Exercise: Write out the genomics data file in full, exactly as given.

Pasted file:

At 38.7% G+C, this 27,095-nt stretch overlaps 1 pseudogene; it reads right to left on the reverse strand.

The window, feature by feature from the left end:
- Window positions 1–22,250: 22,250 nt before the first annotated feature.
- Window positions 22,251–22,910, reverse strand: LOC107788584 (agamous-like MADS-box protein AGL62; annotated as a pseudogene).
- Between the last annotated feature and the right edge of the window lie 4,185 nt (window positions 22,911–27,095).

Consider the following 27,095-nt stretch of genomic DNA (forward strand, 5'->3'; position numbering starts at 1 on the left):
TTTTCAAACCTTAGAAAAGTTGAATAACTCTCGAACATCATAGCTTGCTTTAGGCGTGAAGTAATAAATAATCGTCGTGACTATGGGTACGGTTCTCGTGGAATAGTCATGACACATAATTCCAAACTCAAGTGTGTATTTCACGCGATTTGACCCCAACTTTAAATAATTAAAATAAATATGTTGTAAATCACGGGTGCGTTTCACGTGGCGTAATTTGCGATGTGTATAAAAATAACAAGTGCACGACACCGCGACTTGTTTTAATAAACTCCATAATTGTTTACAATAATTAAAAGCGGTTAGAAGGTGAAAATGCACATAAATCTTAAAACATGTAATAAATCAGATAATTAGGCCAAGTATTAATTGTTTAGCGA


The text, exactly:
At 38.7% G+C, this 27,095-nt stretch overlaps 1 pseudogene; it reads right to left on the reverse strand.

The window, feature by feature from the left end:
- Window positions 1–22,250: 22,250 nt before the first annotated feature.
- Window positions 22,251–22,910, reverse strand: LOC107788584 (agamous-like MADS-box protein AGL62; annotated as a pseudogene).
- Between the last annotated feature and the right edge of the window lie 4,185 nt (window positions 22,911–27,095).

Consider the following 27,095-nt stretch of genomic DNA (forward strand, 5'->3'; position numbering starts at 1 on the left):
TTTTCAAACCTTAGAAAAGTTGAATAACTCTCGAACATCATAGCTTGCTTTAGGCGTGAAGTAATAAATAATCGTCGTGACTATGGGTACGGTTCTCGTGGAATAGTCATGACACATAATTCCAAACTCAAGTGTGTATTTCACGCGATTTGACCCCAACTTTAAATAATTAAAATAAATATGTTGTAAATCACGGGTGCGTTTCACGTGGCGTAATTTGCGATGTGTATAAAAATAACAAGTGCACGACACCGCGACTTGTTTTAATAAACTCCATAATTGTTTACAATAATTAAAAGCGGTTAGAAGGTGAAAATGCACATAAATCTTAAAACATGTAATAAATCAGATAATTAGGCCAAGTATTAATTGTTTAGCGA